What could you have to give up? Let’s plunge into the Deeper Waters and find out.
Yesterday, one of the pastors at my church spoke on Abraham and the sacrifice of Isaac. Normally today, I would write about Memorial Day, but I honestly think these two ideas tie in together. After all, Memorial Day is all about being willing to make a sacrifice and acknowledging those who did make it.
When we look at the story of Abraham and Isaac, we who are Christians, and Jews many times, look at it and see a great story of devotion and sacrifice. Skeptics of Christianity look at the story and see God as a wicked monster and Abraham as a psychopath. For we in the apologetics world, our natural tendency is to leap into action and explain how they’re misunderstanding the story.
However, before we do that, let’s consider that they are at least taking the story seriously.
Consider what Abraham is being asked to do. He has wanted a son his whole life most likely and has been asked to sacrifice the son of the promised covenant that God Himself gave him. Also, Isaac was strong enough to go to the top of the mountain alone with Abraham and to carry the wood for the sacrifice so this is no toddler we’re talking about, but someone who is practically an adult at this point.
The way the story is told is also interesting. God tells Abraham to do this and the text in a practically nonchalant way says that Abraham gets up the next morning to do this. While Sarah dies in the next chapter, she is not mentioned here. If she was present, one can wonder how Abraham told the news to her if he even did.
What if it were you? What if you had to give up an only child? It might even be harder if you had multiple children and you had to choose one to sacrifice. Sophie’s Choice is never easy to make. How could it be done?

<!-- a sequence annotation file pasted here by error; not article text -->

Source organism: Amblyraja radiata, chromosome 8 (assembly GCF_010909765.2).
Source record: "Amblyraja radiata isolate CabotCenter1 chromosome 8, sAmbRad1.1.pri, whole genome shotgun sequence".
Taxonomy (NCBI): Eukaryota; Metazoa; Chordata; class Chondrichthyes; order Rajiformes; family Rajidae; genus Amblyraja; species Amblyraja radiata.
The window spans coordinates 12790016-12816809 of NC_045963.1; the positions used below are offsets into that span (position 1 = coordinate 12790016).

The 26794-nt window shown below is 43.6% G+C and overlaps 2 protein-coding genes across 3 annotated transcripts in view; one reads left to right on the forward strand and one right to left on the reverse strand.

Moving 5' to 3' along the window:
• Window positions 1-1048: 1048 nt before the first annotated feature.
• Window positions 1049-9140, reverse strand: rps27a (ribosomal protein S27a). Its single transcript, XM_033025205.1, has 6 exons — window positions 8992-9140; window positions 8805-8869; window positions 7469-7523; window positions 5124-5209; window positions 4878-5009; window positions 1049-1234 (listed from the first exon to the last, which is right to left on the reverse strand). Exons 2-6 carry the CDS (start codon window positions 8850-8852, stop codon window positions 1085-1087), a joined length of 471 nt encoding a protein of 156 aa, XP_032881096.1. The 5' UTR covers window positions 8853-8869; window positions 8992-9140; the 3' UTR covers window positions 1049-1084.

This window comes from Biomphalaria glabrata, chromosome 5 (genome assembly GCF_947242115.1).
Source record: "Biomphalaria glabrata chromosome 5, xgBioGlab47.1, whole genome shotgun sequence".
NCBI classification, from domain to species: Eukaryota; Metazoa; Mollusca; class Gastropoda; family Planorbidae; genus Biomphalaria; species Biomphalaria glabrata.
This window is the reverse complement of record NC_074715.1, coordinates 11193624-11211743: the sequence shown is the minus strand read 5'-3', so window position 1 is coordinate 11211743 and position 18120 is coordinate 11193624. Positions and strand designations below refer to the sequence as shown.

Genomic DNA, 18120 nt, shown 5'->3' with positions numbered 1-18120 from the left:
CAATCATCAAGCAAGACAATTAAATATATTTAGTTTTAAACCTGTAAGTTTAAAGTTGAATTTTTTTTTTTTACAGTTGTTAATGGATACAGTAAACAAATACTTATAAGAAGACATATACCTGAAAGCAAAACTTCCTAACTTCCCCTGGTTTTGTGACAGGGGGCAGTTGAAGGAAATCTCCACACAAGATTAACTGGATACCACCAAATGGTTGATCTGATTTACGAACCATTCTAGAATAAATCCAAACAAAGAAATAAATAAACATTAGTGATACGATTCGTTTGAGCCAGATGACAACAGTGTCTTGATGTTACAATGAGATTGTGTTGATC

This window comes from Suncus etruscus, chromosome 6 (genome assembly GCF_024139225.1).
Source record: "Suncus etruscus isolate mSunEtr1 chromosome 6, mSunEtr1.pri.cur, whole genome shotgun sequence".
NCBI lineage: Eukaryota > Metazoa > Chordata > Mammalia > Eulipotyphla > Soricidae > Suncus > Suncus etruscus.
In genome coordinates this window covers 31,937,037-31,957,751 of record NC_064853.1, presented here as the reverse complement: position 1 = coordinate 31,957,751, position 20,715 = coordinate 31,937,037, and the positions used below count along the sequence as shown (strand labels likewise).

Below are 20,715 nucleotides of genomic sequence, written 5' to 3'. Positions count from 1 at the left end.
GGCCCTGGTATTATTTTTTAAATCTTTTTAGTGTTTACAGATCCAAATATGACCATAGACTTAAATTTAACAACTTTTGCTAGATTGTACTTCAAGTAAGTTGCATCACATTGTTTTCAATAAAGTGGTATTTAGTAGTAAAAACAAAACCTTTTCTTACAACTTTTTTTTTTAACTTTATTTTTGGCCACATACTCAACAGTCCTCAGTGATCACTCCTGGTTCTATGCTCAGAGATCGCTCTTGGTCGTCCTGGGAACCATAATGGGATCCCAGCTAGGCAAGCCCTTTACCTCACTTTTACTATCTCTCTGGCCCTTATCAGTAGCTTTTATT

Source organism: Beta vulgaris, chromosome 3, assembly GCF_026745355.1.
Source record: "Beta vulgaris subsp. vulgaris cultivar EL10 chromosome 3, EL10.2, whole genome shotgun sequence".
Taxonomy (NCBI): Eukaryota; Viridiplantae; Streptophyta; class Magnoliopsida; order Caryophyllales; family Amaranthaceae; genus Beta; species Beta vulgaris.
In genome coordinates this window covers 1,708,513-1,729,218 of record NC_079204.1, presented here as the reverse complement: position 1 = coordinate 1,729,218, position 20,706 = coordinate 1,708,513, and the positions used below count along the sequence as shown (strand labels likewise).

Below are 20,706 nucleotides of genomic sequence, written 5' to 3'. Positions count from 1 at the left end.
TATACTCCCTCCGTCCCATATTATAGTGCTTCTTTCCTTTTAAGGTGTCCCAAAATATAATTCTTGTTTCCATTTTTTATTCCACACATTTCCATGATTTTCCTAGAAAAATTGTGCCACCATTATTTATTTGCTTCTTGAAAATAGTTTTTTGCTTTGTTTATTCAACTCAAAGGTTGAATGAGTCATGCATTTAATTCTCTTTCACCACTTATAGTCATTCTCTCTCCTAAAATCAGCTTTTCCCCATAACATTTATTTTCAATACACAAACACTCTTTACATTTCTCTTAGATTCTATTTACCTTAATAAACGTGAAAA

Abraham had to make a real decision. He had to really choose that he was going to go through with this. This was also the ultimate trust in God. God had specifically promised that it was through Isaac that the covenant would be fulfilled. Abraham had to trust that either he would be stopped or that Isaac would be resurrected, and resurrection had not happened before.
What of us today? What would be hard for us to sacrifice? Your child? Your spouse? Your parents? Your sibling? A friend? Maybe even a pet? What about a hobby or a job?
There are things we all have that are good in themselves that would be hard for us to give up. We wouldn’t want to. It’s why they’re called a sacrifice. If you gave up something you didn’t care about, it wouldn’t be much of a sacrifice. If you give up something that it’s easy to give up, that would also not be a sacrifice.
Suppose I gave $10,000 of my money to a charity right now. That would be a real sacrifice on my part. Now suppose someone like Elon Musk or Bill Gates or Jeff Bezos does the same thing. The charity would appreciate it, but for those guys, it would be chump change.
Before we explain the story of Abraham and Isaac, let’s listen to it really. We are called to make sacrifices in that we are to die to ourselves. We might have to make other sacrifices along the way as well.
Today, we honor those who did make sacrifices.
These were people who left their families and friends behind and knew there was a chance they would never see them again. What did these people think about when they died? Their wives? Their children? Good times with friends? We will never know.
And today, what will most of us be doing? Having a cookout. Now this is not to say that this is wrong, but let’s make it a point to remember those who have gone before us and are no longer able to join in. Some cookouts will have empty chairs there.
Thank you for all of those who have family members who are not there with us and who gave their lives so we could live free. They sacrificed themselves for what they would never enjoy. We should honor such as heroes.
(And I affirm the virgin birth)